sworn officers; and three have parallel review processes - one civilian, one 
internal - operating concurrently. Only four of these 13 cities use investigators 



Chapter 9: Complaints and Discipline 171 



Report of the Independent Commission 



unaffiliated with the city's police department; thus, 17 out of the total 21 
surveyed use police department investigators. 

A number of witnesses before the Commission called for the establishment 
of a civilian review board, entirely external to the Police Department, authorized 
to review particular cases of alleged misconduct. However, the literature 
regarding civilian review boards, expert testimony before the Commission, and 
our survey of other cities persuade us that this proposal is not the best 
alternative. First, such a system would greatly increase the risk of an "us 
against them" attitude on the part of police officers, which could in turn 
aggravate the code of silence problem and result in a lack of respect and 
cooperation on the part of officers toward the complaint review process. 
Second, the review board itself could become politicized, resulting in 
manipulation of the complaint review process that would harm both the 
complainants and the Department. Third, it could be difficult to recruit a 
balanced, professional staff for such a single-purpose agency. 

These deficiencies have led at least some experts to conclude that "a 
[complaint review] system has rarely, if ever, been successful if the opportunity 
to respond to complaints was completely removed from the police force." 
The Police Commission, in its July 2, 1991 report, also recommended against 
an elected civilian review board. Instead it proposed increased civilian 
oversight of the complaint process by means of more extensive involvement of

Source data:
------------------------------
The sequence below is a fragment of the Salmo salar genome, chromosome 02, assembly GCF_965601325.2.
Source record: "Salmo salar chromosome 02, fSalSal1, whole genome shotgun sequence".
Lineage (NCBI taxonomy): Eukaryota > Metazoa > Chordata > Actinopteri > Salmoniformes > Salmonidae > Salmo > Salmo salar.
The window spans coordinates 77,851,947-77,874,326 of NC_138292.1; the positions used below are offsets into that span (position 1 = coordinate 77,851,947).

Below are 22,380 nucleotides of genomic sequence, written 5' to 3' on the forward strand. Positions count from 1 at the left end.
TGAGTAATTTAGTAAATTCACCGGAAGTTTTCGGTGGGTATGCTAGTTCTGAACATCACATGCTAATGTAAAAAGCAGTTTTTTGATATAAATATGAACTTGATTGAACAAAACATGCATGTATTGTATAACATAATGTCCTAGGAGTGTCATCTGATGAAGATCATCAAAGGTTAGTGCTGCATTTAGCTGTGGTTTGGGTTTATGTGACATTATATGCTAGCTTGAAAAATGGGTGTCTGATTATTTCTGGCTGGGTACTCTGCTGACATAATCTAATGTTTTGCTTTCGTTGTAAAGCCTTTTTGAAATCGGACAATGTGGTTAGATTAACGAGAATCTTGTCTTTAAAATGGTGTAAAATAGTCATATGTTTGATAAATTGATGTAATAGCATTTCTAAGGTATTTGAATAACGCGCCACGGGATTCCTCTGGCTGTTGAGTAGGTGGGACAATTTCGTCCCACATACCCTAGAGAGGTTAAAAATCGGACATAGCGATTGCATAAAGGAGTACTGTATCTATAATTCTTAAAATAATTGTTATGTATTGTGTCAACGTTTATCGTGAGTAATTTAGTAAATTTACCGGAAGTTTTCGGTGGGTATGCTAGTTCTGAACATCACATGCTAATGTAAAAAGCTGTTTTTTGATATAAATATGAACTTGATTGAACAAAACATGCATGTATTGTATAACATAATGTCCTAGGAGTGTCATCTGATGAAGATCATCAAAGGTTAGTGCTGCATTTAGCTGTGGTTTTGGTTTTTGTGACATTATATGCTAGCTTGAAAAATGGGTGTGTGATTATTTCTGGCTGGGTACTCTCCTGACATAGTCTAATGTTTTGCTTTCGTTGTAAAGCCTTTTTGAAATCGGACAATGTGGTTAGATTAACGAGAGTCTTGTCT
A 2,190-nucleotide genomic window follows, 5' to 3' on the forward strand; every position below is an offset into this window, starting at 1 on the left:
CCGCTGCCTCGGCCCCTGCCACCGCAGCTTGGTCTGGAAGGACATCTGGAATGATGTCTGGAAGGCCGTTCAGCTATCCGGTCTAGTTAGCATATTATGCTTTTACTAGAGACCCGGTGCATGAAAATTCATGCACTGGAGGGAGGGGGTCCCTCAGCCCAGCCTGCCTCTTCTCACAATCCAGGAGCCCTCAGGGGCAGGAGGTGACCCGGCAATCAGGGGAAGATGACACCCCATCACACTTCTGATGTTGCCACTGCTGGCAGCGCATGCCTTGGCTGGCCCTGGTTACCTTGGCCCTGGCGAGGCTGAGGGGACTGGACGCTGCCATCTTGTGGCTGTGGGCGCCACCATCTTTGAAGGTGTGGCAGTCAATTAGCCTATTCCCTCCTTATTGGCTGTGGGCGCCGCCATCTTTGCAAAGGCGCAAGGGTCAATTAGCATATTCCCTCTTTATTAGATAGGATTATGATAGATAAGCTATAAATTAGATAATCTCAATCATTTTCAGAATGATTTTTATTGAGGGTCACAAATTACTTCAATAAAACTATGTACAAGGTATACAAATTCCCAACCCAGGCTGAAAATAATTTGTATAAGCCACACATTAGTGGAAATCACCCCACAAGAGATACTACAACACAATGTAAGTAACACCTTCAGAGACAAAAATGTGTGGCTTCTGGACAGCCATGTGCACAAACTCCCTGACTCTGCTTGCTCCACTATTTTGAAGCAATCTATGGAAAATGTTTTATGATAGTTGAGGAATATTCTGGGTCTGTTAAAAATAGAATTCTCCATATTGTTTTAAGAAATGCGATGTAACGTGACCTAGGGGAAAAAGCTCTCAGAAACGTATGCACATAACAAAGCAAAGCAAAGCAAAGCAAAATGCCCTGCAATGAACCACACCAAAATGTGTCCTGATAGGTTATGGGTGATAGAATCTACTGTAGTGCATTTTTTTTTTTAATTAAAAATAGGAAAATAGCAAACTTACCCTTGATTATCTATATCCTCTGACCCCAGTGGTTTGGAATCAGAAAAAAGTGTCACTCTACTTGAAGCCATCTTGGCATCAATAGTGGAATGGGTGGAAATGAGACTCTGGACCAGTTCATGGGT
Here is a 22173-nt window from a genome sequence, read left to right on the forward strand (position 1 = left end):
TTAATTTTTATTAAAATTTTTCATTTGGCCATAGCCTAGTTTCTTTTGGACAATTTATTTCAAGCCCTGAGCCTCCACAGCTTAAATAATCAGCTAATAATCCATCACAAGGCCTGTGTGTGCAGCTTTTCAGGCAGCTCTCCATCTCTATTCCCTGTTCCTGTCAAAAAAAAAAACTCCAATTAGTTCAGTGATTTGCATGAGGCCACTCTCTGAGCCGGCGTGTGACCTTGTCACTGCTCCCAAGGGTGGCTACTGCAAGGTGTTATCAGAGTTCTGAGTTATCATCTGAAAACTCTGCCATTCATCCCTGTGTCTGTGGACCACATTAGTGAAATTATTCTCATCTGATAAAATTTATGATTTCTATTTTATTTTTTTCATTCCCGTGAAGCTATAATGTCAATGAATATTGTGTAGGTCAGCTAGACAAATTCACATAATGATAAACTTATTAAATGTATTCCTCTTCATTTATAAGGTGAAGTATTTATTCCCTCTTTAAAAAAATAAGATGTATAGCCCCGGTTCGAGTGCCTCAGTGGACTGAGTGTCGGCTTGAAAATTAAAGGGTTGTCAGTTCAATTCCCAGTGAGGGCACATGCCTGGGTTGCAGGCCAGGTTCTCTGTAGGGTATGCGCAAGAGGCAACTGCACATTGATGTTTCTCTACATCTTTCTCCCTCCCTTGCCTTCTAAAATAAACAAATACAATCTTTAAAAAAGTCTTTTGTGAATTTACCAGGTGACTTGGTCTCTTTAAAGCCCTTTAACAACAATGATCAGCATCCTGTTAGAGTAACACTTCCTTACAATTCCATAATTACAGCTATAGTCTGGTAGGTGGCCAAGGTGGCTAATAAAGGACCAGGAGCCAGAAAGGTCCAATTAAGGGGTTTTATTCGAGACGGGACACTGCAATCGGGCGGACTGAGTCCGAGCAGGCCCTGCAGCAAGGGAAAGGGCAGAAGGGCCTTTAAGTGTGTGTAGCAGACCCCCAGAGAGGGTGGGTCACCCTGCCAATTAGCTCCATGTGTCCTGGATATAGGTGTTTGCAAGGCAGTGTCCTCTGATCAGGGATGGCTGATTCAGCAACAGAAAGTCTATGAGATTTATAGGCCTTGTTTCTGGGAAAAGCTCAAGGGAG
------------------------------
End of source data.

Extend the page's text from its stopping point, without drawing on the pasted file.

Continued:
the Police Commission itself. 

In short, we are not persuaded that it would be effective to create yet 
another body, thereby diffusing responsibility and creating a new bureaucracy, 
to do what a properly staffed and empowered Police Commission ought 
already to do as part of its Charter mandate. In our judgment, the tension 
between the need for public accountability and the apparent failure of civilian 
review boards to perform effectively is best resolved by using the already 
existing Police Commission actively to oversee and audit the disciplinary 
system, but to allow professional Department investigators and supervisors to 
be responsible and accountable for individual cases. To this end, we make the 
following recommendations. 



172 Chapter 9: Complaints and Discipline 



Report of the Independent Commission 



Recommendation 1: Complaint Intake 

The Police Commission should create an Office of the Inspector General 
within the Police Commission, reporting directly to the Commission and its 
Chief of Staff, to audit and oversee the complaint and disciplinary process. The 
Inspector General's office should be adequately staffed to perform the functions 
set forth in these recommendations, consistent with our related 
recommendations in Chapter 10. 

Responsibility for the receipt of complaints should rest with the Police 
Commission. The Police Commission should publicize the ways to obtain 
complaint forms and to complete and file them. These forms, which should be 
straightforward enough to be filled out by a complainant, should be printed in 
English, Spanish, and other appropriate languages. Complaints should be 
received at places in addition to the police station. For example, City Council 
district offices might be acceptable locations. Posters in English, Spanish, and 
other appropriate languages should be placed conspicuously in police stations 
informing people how and where to file complaints, and where to go for help in 
doing so. The Police Commission's Inspector General should have trained 
personnel available through a telephone "hot-line" (the number of which should 
be included on the station-house posters) ready to help people complete and 
file complaints. The Inspector General's office should maintain a file of each 
complaint. Once a complaint is properly completed and filed, it should be 
routed to IAD for transfer onto a Form 1,81 and further processing. If an 
individual fills out a Form 1.81 initially, a copy should be routed to the Inspector 
General's office. 

The statute of limitations set forth in City Charter Section 202 (currently one 
year) should be extended and modified. The Commission has heard 
substantial testimony that this limitation unduly hampers the Department, 
especially in cases where the misconduct is not discovered quickly, where 
outside forces delay the adjudicatory process, or where the charges do not